The research started in 2005 when AAFC scientist Kevin Sanderson put together a strategy to develop rosehips as a commercial field crop.

AAC Sylvia-Arlene was selected based on the height and size of the plant, the survival rate, yield performance, genetic distinctiveness, ability for mechanical harvesting, as well as distinct chemical composition and bioactivity.

Published in Research

May 22, 2012, Frazee, MN – Don and Norma Smith couldn’t understand why their sheep stopped producing lambs in the mid-1990s. When half the animals died mysteriously over one winter, they gave up on the profitable hobby that had won blue ribbons for their kids at the Minnesota State Fair.

It was only later that they figured the problem might be connected to the use of chlorothalonil on the potato fields that had grown up around their small farm on the sandy soil in west-central Minnesota. READ MORE

Published in Fruit

May 18, 2012, Tillsonburg, Ont – Tillsonburg Tube has purchased Tunnel Tech, of LaSalette, Ont., a manufacturer specializing in the design and supply of multi-bay high tunnels for the agricultural, nursery and greenhouse markets.

“Tunnels are becoming increasingly popular in the agricultural market because they are so effective in extending the growing season and improving produce quality and yield,” said Keith Prince of Tillsonburg Tube.

Tunnel Tech provides planning, site measurements, installation, venting and tunnel management services. Taking into account the varying requirements based on winds, microclimates, soil type and crops chosen, the company customizes each installation to best meet the needs.

The company has experience with installations across Canada and the United States, and has even custom-designed tunnels for use in the Caribbean.

Published in Vegetables

May 17, 2012, Ottawa, Ont – The Canadian Horticultural Council (CHC) and Canadian Produce Marketing Association (CPMA) will integrate the CanadaGAP (On-Farm Food Safety) Program and the CPMA Repacking and Wholesale Food Safety Program (RWFSP).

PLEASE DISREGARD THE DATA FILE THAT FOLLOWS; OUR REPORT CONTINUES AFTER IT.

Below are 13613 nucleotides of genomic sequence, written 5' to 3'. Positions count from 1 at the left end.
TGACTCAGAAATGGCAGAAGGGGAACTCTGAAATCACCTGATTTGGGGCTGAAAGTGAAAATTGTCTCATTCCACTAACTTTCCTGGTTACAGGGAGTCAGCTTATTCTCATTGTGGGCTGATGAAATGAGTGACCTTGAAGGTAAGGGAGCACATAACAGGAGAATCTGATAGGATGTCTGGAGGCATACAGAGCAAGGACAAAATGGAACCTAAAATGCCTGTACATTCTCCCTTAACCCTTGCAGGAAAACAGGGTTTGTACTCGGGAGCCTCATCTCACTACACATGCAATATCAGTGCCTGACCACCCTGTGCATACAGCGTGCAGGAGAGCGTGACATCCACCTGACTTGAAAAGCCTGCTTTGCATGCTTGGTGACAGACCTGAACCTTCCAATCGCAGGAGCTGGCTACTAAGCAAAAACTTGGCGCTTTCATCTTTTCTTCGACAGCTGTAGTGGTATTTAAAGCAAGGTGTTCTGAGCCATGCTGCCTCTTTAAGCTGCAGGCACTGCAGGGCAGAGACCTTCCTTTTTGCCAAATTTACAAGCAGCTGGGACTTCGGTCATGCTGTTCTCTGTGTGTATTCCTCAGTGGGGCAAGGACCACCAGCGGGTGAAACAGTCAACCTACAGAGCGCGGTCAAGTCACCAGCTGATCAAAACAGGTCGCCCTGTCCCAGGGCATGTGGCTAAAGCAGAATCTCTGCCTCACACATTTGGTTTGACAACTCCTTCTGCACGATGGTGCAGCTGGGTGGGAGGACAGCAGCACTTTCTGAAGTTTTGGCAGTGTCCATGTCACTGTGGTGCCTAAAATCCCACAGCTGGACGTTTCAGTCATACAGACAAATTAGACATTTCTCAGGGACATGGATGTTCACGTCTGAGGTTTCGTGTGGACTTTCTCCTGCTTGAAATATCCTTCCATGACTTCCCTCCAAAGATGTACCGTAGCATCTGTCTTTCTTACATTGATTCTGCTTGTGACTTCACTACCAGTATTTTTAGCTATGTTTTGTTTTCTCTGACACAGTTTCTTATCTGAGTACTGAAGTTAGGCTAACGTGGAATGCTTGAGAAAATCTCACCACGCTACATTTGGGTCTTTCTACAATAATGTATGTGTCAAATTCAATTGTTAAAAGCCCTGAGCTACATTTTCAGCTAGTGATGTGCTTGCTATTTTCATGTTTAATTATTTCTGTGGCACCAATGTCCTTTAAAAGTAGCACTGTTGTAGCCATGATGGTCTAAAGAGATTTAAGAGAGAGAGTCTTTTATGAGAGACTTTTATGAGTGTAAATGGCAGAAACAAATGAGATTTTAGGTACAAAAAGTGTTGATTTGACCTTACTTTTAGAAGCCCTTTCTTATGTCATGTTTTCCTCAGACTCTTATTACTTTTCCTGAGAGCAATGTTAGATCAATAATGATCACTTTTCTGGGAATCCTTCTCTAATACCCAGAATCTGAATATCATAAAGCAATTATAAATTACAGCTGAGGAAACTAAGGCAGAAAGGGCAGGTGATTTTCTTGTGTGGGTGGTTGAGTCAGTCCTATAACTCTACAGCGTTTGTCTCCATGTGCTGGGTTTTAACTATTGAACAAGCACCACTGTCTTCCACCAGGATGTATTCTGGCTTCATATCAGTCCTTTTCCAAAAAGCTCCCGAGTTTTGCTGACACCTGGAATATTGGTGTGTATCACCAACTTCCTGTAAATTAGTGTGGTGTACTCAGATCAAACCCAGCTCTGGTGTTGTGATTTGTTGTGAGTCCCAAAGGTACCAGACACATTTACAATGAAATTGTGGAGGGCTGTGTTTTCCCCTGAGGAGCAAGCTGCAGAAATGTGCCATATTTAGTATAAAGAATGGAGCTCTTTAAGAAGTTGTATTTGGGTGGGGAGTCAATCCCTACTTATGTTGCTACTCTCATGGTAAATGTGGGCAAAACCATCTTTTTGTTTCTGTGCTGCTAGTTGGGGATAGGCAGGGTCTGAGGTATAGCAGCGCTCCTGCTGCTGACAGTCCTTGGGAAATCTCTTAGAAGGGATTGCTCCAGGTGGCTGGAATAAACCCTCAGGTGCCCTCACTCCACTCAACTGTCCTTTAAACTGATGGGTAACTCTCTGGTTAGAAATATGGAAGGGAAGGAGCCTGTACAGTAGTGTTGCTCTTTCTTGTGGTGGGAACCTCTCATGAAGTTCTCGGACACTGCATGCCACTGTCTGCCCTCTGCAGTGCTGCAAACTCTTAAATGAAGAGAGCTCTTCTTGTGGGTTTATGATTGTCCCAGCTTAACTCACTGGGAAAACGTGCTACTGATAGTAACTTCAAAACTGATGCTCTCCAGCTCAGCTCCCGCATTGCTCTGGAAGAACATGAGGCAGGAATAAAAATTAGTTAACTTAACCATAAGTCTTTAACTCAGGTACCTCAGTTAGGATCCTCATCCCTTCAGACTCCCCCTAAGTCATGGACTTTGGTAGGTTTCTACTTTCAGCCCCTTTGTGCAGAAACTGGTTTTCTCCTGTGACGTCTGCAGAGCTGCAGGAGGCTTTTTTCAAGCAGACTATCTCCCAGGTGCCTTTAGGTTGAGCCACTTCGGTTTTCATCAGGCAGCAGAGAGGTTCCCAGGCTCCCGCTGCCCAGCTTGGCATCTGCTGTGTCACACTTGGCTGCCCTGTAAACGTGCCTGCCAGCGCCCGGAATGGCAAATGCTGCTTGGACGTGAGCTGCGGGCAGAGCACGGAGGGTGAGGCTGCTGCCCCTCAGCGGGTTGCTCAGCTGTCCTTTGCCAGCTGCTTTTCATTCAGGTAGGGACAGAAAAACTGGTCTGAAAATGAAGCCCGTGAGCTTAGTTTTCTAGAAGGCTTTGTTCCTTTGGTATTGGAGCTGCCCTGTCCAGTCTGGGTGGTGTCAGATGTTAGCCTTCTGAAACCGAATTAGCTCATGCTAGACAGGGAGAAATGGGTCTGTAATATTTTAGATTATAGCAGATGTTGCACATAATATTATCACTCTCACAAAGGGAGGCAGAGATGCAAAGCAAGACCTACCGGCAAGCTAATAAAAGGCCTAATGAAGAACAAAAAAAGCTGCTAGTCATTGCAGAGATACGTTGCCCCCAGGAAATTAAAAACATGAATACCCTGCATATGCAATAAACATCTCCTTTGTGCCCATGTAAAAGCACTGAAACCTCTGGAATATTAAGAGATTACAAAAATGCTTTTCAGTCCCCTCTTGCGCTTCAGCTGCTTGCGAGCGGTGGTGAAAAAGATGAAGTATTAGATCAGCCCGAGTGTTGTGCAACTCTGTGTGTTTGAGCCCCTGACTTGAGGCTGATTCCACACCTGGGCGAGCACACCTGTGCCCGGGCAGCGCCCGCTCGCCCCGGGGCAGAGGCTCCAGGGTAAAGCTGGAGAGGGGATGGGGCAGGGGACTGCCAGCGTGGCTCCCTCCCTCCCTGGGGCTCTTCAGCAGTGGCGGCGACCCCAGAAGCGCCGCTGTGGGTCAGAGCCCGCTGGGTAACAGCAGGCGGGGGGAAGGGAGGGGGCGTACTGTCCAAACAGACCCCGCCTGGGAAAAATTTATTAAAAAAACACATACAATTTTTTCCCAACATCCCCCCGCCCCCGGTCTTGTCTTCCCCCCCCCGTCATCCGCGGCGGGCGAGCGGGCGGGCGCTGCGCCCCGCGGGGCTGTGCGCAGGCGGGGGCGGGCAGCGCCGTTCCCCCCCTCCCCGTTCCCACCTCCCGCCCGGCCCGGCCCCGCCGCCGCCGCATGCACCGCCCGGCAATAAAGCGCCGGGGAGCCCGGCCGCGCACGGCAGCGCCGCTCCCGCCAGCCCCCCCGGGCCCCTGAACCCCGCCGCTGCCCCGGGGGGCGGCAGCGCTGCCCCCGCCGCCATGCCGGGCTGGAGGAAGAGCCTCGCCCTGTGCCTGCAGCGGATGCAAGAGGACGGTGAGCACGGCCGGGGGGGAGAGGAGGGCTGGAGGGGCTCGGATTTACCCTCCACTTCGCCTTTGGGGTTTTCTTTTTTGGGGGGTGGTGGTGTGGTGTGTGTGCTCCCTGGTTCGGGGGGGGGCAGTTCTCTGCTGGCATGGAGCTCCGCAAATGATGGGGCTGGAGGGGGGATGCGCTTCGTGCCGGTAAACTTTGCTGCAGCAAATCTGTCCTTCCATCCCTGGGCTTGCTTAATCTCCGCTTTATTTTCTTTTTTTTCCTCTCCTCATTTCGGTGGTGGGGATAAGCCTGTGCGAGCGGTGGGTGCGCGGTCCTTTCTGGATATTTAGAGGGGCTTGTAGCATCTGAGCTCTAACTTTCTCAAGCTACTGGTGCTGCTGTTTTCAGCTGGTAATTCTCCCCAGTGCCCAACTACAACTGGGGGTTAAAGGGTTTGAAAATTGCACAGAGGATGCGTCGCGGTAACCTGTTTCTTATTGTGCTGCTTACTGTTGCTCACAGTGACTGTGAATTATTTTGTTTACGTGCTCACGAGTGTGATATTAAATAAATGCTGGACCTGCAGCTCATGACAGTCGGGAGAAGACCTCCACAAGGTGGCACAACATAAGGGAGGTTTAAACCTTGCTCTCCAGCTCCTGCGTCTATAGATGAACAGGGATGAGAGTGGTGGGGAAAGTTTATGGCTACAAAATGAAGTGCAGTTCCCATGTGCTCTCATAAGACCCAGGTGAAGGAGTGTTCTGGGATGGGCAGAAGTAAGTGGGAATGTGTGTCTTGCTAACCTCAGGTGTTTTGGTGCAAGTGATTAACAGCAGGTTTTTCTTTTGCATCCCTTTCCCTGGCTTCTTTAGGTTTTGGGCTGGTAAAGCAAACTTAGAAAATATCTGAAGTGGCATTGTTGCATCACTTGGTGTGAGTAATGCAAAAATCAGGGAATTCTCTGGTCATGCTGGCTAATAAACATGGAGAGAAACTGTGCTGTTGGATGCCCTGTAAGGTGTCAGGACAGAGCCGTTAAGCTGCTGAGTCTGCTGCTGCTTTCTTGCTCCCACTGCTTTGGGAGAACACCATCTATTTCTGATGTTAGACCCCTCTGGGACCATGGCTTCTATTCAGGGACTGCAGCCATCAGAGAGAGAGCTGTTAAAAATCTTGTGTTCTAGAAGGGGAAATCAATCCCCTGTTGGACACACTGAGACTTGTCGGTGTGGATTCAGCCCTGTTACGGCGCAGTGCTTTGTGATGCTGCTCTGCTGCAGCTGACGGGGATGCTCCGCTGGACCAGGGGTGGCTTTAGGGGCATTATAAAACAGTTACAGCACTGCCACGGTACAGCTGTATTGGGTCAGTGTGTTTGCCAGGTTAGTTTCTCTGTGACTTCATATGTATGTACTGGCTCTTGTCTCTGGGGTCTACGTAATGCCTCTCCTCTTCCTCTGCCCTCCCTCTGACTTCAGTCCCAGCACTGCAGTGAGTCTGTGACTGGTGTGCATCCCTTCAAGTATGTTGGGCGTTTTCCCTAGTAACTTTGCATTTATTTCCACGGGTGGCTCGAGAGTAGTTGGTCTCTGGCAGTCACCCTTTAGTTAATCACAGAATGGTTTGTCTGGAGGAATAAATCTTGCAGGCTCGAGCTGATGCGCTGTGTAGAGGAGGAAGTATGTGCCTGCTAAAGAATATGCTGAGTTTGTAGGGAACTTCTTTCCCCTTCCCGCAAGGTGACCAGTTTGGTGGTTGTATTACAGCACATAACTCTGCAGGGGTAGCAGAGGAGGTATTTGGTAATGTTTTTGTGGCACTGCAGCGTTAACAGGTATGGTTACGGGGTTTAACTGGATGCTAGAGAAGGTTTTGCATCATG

Both the CHC and CPMA boards of directors approved the integration initiative during their respective annual meetings earlier this year.

Integrating the two programs will result in some key benefits for the Canadian fruit and vegetable industry, including:

  • adopting an industry-wide food safety system that meets customer requirements
  • ensuring consistent and complementary food safety standards from producers and packers to wholesalers and re-packers
  • lessening the confusion around overlapping programs or requirements
  • meeting the needs of companies that pack and re-pack product
  • maintaining strong linkages between the various levels of the value chain
  • competing more effectively with other internationally-recognized programs whose scope reaches further along the value chain
  • integrating audits, audit checklists, auditor training, government technical reviews and international benchmarking processes (saving time and money)

A formal study was undertaken in 2010 to examine the feasibility of the joint venture. The study concluded this was a feasible initiative. The two programs will be integrated under an autonomous corporate entity that will function independently of both CHC and CPMA.

Work on this initiative will continue through 2012 and 2013, with funding assistance from Agriculture and Agri-Food Canada through the Canadian Integrated Food Safety Initiative under Growing Forward. The integrated program could be available by 2013 and 2014.

Published in Federal

May 17, 2012, Guelph, Ont – Syngenta Canada Inc. recently announced the registration of Quadris Top, a pre-mix fungicide for the control of a broad spectrum of diseases in both potato and vegetable crops.